There was no sound. She trembled, looking up to see a grimacing, cruel face looming before her with two eyes piercing her heart; they were cold, and sharp, unblinking. A grip, frozen and unrelenting, seized her throat. The icy touch chilled her to the core and she struggled to breathe while attempting to scream.

Far and faint, the voices of her family called out to her frantically. They seemed to echo from high above, like a lover's last call trapped in a dying dream. Her stare strained against the gloom, but they continued calling more and more anxiously until she escaped the trance and their voices were clear, again.

"Your son must wear this amulet at all times to protect him from the Edimmu, Lilitu, and other demons!" Ereshki said, hastily fastening a leather cord around his neck.

​Inanna caressed the Cuneiform script incised on the tiny tablet attached to the cord. She sought comfort in the spell; the presence of the demon vanished as her cousins helped her to her feet. Ereshki tore strips of cloth from her own garments and carefully, but quickly, wrapped it about the child as he fed. Etana extinguished the flame, and for a brief instant, only their nervous breathing could be heard. The trickle of water along the walls of the tunnels fell behind a curtain of shouting amongst the soldiers who hurriedly searched the caves for them.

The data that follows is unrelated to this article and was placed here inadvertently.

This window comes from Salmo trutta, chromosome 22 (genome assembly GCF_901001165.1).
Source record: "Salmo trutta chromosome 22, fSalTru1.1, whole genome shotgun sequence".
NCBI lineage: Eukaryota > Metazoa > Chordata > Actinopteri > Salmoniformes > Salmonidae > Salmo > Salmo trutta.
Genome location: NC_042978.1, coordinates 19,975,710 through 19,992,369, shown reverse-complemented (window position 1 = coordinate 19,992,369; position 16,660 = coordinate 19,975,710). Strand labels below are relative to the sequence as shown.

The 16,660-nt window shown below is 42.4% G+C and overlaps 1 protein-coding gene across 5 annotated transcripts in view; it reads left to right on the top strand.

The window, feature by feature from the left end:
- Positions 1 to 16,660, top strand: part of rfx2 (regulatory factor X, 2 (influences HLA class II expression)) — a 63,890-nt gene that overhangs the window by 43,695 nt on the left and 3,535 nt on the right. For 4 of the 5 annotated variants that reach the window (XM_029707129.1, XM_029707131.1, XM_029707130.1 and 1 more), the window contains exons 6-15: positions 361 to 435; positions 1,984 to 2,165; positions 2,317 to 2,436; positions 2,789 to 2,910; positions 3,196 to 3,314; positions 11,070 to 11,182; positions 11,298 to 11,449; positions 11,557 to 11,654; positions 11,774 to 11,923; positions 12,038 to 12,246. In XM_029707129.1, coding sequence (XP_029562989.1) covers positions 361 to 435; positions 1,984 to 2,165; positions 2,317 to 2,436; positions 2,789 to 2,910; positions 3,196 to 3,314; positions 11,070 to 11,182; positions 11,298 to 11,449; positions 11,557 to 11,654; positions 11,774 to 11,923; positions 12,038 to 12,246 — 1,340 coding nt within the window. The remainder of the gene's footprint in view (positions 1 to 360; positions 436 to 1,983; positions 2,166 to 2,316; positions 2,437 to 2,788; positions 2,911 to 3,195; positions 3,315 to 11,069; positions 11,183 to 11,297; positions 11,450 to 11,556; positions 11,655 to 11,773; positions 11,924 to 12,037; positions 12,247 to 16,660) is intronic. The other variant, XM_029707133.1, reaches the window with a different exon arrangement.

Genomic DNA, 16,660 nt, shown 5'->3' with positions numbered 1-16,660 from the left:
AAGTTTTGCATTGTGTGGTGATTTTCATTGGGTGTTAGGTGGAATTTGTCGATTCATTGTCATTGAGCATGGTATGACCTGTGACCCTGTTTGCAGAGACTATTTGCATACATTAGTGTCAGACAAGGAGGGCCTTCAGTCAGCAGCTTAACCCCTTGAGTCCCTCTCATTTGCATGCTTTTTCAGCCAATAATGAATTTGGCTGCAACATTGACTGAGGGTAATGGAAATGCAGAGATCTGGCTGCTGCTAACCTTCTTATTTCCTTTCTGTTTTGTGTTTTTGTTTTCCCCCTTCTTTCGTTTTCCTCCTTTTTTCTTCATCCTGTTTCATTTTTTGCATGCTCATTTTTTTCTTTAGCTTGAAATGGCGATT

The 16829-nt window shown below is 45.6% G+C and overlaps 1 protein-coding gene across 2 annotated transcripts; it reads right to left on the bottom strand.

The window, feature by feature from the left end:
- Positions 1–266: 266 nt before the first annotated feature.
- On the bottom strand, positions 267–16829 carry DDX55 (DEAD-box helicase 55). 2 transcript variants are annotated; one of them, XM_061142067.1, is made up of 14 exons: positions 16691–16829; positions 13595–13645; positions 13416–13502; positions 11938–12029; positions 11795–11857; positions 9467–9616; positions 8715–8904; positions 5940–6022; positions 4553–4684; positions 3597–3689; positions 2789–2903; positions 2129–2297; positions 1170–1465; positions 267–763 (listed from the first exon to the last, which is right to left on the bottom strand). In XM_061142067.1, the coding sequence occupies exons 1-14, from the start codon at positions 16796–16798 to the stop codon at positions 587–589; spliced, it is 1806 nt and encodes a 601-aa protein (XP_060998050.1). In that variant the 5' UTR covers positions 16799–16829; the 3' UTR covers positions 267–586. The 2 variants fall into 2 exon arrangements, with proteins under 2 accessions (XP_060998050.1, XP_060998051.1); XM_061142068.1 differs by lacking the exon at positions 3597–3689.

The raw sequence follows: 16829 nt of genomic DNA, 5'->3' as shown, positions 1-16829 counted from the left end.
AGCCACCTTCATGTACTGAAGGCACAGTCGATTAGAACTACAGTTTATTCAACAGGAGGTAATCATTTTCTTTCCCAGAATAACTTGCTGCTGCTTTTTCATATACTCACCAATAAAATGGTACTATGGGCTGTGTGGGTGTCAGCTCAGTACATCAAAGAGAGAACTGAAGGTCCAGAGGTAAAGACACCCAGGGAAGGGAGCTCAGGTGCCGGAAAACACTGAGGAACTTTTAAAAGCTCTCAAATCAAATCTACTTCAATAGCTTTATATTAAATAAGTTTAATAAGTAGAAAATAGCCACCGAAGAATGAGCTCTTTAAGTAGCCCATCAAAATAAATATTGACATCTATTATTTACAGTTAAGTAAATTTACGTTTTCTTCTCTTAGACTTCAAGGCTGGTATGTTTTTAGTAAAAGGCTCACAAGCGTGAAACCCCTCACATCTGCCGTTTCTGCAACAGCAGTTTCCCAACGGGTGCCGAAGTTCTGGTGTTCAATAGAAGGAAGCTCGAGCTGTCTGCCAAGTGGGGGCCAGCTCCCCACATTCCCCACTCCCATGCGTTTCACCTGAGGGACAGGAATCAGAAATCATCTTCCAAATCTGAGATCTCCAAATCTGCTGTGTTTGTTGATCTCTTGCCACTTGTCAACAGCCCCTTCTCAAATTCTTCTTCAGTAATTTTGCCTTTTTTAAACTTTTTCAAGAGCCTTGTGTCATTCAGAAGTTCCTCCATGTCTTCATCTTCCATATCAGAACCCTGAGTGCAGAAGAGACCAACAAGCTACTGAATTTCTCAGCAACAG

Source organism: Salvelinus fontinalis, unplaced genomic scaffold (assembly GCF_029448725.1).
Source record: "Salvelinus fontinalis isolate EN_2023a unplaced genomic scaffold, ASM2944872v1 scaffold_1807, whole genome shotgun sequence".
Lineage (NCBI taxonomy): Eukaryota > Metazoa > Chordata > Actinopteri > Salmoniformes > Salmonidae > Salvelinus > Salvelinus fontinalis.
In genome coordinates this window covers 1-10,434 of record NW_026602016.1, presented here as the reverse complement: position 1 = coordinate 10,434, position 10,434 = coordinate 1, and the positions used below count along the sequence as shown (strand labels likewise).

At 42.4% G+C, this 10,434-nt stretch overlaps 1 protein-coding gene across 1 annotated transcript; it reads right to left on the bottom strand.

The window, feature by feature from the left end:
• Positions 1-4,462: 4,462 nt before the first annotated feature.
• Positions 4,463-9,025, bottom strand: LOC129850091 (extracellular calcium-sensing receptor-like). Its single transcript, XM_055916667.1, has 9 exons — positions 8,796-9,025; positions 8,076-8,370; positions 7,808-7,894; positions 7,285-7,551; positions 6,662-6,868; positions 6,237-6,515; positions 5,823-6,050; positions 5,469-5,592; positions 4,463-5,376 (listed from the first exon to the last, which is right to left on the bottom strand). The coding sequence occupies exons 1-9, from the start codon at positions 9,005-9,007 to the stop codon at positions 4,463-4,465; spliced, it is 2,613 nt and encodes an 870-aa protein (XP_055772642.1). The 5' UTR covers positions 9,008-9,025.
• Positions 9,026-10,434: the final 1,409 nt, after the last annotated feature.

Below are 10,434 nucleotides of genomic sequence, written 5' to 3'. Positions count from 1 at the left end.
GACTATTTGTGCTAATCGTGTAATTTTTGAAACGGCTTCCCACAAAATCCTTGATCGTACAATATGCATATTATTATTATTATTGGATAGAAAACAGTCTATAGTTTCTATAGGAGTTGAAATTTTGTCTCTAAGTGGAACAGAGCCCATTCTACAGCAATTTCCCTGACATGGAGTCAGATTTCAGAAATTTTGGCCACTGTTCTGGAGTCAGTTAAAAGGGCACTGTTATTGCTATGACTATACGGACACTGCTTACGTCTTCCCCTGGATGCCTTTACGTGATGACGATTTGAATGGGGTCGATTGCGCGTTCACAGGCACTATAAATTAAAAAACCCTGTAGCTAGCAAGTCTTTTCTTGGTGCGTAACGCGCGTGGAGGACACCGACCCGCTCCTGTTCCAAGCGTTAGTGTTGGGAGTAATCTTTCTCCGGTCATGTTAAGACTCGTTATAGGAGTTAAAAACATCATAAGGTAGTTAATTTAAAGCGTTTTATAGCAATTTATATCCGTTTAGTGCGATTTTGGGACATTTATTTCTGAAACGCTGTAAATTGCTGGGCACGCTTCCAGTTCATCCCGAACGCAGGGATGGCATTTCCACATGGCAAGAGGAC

End scene.

Don't simply TELL your readers where they must SHOW them where they are if you want them to join the journey and remain entranced by your story. Account for minute details because the smallest things will make the biggest difference, however it is imperative that not over do it. Tell your readers JUST enough detail, show your readers JUST enough detail, and allow them to fill in the blanks with their own imagination.